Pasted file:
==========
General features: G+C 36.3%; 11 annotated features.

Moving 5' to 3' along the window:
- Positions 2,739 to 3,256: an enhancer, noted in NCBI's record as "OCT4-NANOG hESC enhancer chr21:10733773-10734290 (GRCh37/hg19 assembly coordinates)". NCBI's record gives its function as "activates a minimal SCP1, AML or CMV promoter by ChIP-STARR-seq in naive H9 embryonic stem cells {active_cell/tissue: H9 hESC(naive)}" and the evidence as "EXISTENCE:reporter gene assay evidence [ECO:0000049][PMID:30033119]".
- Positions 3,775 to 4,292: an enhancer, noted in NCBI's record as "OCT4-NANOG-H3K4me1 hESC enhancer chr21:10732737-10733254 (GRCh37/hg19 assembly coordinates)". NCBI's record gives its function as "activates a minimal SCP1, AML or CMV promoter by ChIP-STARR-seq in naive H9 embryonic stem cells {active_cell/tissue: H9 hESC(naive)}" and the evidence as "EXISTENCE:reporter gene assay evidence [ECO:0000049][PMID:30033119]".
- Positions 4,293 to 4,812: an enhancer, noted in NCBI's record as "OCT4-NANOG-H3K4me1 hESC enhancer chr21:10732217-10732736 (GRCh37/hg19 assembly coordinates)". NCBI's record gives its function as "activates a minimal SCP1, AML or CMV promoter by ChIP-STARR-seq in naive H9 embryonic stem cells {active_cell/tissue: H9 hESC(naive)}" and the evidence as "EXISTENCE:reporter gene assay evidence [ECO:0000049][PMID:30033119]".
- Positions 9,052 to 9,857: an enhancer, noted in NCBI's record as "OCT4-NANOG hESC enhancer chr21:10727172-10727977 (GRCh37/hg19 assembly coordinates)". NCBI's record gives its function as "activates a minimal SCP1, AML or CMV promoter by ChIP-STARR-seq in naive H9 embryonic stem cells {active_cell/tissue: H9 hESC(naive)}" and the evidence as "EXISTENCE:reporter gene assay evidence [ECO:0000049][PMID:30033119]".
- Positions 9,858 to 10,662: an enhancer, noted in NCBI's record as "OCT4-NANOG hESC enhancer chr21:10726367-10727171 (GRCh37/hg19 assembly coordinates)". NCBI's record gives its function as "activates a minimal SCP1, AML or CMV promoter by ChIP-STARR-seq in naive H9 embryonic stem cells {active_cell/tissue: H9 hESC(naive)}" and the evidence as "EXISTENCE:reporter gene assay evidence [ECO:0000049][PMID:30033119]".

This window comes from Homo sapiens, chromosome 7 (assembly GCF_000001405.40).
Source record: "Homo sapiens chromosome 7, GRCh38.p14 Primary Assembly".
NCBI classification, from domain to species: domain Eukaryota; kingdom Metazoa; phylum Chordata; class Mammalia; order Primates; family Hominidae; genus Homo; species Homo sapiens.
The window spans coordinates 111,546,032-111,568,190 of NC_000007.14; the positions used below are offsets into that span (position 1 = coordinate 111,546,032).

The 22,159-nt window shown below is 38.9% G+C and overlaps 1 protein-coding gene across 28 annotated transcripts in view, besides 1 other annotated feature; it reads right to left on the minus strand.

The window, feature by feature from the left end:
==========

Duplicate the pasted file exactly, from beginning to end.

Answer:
General features: G+C 36.3%; 11 annotated features.

Moving 5' to 3' along the window:
- Positions 2,739 to 3,256: an enhancer, noted in NCBI's record as "OCT4-NANOG hESC enhancer chr21:10733773-10734290 (GRCh37/hg19 assembly coordinates)". NCBI's record gives its function as "activates a minimal SCP1, AML or CMV promoter by ChIP-STARR-seq in naive H9 embryonic stem cells {active_cell/tissue: H9 hESC(naive)}" and the evidence as "EXISTENCE:reporter gene assay evidence [ECO:0000049][PMID:30033119]".
- Positions 3,775 to 4,292: an enhancer, noted in NCBI's record as "OCT4-NANOG-H3K4me1 hESC enhancer chr21:10732737-10733254 (GRCh37/hg19 assembly coordinates)". NCBI's record gives its function as "activates a minimal SCP1, AML or CMV promoter by ChIP-STARR-seq in naive H9 embryonic stem cells {active_cell/tissue: H9 hESC(naive)}" and the evidence as "EXISTENCE:reporter gene assay evidence [ECO:0000049][PMID:30033119]".
- Positions 4,293 to 4,812: an enhancer, noted in NCBI's record as "OCT4-NANOG-H3K4me1 hESC enhancer chr21:10732217-10732736 (GRCh37/hg19 assembly coordinates)". NCBI's record gives its function as "activates a minimal SCP1, AML or CMV promoter by ChIP-STARR-seq in naive H9 embryonic stem cells {active_cell/tissue: H9 hESC(naive)}" and the evidence as "EXISTENCE:reporter gene assay evidence [ECO:0000049][PMID:30033119]".
- Positions 9,052 to 9,857: an enhancer, noted in NCBI's record as "OCT4-NANOG hESC enhancer chr21:10727172-10727977 (GRCh37/hg19 assembly coordinates)". NCBI's record gives its function as "activates a minimal SCP1, AML or CMV promoter by ChIP-STARR-seq in naive H9 embryonic stem cells {active_cell/tissue: H9 hESC(naive)}" and the evidence as "EXISTENCE:reporter gene assay evidence [ECO:0000049][PMID:30033119]".
- Positions 9,858 to 10,662: an enhancer, noted in NCBI's record as "OCT4-NANOG hESC enhancer chr21:10726367-10727171 (GRCh37/hg19 assembly coordinates)". NCBI's record gives its function as "activates a minimal SCP1, AML or CMV promoter by ChIP-STARR-seq in naive H9 embryonic stem cells {active_cell/tissue: H9 hESC(naive)}" and the evidence as "EXISTENCE:reporter gene assay evidence [ECO:0000049][PMID:30033119]".

This window comes from Homo sapiens, chromosome 7 (assembly GCF_000001405.40).
Source record: "Homo sapiens chromosome 7, GRCh38.p14 Primary Assembly".
NCBI classification, from domain to species: domain Eukaryota; kingdom Metazoa; phylum Chordata; class Mammalia; order Primates; family Hominidae; genus Homo; species Homo sapiens.
The window spans coordinates 111,546,032-111,568,190 of NC_000007.14; the positions used below are offsets into that span (position 1 = coordinate 111,546,032).

The 22,159-nt window shown below is 38.9% G+C and overlaps 1 protein-coding gene across 28 annotated transcripts in view, besides 1 other annotated feature; it reads right to left on the minus strand.

The window, feature by feature from the left end: